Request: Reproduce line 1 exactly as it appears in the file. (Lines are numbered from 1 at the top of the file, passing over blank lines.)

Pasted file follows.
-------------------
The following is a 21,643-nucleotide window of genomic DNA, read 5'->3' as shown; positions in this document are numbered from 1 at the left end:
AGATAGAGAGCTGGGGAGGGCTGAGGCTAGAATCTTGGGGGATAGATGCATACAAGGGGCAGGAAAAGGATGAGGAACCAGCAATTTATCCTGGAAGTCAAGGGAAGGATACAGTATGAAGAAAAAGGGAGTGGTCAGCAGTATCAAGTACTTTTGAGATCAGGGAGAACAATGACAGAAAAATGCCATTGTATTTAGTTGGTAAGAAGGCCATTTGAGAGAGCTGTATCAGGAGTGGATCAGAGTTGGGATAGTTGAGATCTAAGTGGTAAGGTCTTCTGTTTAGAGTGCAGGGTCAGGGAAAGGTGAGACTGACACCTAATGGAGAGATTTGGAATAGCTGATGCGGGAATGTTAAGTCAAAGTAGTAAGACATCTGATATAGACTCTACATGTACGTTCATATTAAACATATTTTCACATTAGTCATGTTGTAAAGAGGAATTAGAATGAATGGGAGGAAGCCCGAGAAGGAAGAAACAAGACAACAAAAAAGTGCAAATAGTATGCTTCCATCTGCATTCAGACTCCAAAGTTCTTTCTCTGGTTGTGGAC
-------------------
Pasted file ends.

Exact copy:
The following is a 21,643-nucleotide window of genomic DNA, read 5'->3' as shown; positions in this document are numbered from 1 at the left end: